8. Physical performance and image optimization of megavoltage cone-beam CT

    Energy Technology Data Exchange (ETDEWEB)

    Morin, Olivier; Aubry, Jean-Francois; Aubin, Michele; Chen, Josephine; Descovich, Martina; Hashemi, Ali-Bani; Pouliot, Jean [Department of Radiation Oncology, Helen Diller Comprehensive Cancer Center, University of California San Francisco, San Francisco, California 94143 and UCSF/UC Berkeley Joint Graduate Group in Bioengineering, San Francisco, California 94158 (United States); Department of Radiation Oncology, Helen Diller Comprehensive Cancer Center, University of California San Francisco, San Francisco, California 94143 (United States); Siemens Oncology Care Systems, Concord, California 94520 (United States); Department of Radiation Oncology, Helen Diller Comprehensive Cancer Center, University of California San Francisco, San Francisco, California 94143 and UCSF/UC Berkeley Joint Graduate Group in Bioengineering, San Francisco, California 94158 (United States)

    2009-04-15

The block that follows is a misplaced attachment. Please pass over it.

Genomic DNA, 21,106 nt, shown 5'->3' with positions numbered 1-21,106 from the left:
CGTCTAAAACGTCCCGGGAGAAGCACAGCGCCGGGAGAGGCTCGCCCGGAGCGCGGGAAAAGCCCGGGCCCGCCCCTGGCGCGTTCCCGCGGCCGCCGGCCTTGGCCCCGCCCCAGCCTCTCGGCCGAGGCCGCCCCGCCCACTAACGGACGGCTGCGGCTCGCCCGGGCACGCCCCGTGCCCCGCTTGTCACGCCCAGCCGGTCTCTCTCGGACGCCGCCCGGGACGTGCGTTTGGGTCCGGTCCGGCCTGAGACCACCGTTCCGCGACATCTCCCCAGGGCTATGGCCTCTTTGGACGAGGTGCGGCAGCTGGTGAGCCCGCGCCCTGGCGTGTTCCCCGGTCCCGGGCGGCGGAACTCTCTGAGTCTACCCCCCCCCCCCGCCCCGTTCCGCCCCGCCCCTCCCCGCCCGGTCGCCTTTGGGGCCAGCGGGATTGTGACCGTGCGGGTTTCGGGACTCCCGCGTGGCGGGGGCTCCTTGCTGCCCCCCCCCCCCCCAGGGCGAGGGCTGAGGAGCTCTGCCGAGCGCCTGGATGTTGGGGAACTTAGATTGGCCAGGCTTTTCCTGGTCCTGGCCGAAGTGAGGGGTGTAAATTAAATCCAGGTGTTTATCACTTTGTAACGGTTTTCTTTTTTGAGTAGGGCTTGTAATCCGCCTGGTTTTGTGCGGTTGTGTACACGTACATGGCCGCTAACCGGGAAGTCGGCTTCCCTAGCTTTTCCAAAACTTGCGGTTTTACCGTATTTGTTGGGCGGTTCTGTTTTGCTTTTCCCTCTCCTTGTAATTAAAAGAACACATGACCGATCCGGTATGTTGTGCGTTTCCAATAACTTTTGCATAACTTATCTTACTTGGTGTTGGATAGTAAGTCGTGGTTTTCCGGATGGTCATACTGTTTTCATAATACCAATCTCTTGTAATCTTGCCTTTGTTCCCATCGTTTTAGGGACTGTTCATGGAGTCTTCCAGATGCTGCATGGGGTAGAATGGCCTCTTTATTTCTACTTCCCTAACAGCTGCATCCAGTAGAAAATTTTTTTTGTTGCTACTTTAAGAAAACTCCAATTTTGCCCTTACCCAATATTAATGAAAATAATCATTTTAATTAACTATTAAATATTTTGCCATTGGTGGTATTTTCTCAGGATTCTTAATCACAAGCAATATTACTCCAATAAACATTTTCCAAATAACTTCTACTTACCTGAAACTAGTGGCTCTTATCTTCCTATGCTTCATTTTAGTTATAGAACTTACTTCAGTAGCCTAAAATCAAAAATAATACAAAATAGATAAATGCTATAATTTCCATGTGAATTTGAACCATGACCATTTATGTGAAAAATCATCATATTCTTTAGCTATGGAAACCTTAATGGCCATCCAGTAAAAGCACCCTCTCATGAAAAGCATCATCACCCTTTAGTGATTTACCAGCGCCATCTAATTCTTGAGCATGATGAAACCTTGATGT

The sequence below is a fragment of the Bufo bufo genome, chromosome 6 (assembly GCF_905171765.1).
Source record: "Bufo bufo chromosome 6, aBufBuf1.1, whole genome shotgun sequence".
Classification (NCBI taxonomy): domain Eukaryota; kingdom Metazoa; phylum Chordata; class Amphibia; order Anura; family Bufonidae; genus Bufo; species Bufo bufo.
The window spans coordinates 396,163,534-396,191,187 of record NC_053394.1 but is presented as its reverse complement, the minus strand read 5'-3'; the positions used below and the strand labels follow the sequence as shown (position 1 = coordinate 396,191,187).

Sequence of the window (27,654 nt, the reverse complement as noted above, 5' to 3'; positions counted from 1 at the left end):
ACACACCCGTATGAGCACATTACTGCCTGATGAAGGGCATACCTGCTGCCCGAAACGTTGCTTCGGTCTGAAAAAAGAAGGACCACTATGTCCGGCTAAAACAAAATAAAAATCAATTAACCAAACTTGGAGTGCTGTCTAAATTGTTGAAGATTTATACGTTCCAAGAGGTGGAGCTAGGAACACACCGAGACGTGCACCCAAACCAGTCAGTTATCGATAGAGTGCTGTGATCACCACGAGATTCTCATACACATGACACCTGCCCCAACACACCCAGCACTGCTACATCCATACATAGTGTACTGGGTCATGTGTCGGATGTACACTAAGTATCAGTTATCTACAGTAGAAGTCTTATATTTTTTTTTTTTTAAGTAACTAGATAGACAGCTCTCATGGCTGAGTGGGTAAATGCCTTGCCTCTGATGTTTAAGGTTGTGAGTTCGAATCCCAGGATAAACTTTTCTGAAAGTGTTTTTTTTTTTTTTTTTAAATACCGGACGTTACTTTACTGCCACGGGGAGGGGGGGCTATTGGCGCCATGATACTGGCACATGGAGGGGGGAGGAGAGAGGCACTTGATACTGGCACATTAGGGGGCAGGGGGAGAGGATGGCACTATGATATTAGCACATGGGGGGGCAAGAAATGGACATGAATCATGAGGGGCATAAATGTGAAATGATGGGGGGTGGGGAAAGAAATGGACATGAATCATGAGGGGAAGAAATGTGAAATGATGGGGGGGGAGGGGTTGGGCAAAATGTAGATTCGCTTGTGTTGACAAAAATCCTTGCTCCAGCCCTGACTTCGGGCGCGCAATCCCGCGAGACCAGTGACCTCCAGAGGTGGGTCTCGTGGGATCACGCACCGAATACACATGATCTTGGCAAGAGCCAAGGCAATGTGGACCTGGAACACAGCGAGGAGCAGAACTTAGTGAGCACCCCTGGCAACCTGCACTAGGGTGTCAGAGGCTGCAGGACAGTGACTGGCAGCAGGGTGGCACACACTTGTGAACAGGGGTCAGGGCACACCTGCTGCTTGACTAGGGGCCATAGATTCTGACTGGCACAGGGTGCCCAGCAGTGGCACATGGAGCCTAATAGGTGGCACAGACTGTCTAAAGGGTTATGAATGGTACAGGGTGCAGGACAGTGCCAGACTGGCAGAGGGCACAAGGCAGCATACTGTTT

Megavoltage cone-beam CT (MVCBCT) is the most recent addition to the in-room CT systems developed for image-guided radiation therapy. The first generation MVCBCT system consists of a 6 MV treatment x-ray beam produced by a conventional linear accelerator equipped with a flat panel amorphous silicon detector. The objective of this study was to evaluate the physical performance of MVCBCT in order to optimize the system acquisition and reconstruction parameters for image quality. MVCBCT acquisitions were performed with the clinical system but images were reconstructed and analyzed with a separate research workstation. The geometrical stability and the positioning accuracy of the system were evaluated by comparing geometrical calibrations routinely performed over a period of 12 months. The beam output and detector intensity stability during MVCBCT acquisition were also evaluated by analyzing in-air acquisitions acquired at different exposure levels. Several system parameters were varied to quantify their impact on image quality including the exposure (2.7, 4.5, 9.0, 18.0, and 54.0 MU), the craniocaudal imaging length (2, 5, 15, and 27.4 cm), the voxel size (0.5, 1, and 2 mm), the slice thickness (1, 3, and 5 mm), and the phantom size. For the reconstruction algorithm, the study investigated the effect of binning, averaging and diffusion filtering of raw projections as well as three different projection filters. A head-sized water cylinder was used to measure and improve the uniformity of MVCBCT images. Inserts of different electron densities were placed in a water cylinder to measure the contrast-to-noise ratio (CNR). The spatial resolution was obtained by measuring the point-spread function of the system using an iterative edge blurring technique. Our results showed that the geometric stability and accuracy of MVCBCT were better than 1 mm over a period of 12 months. Beam intensity variations per projection of up to 35.4% were observed for a 2.7 MU MVCBCT acquisition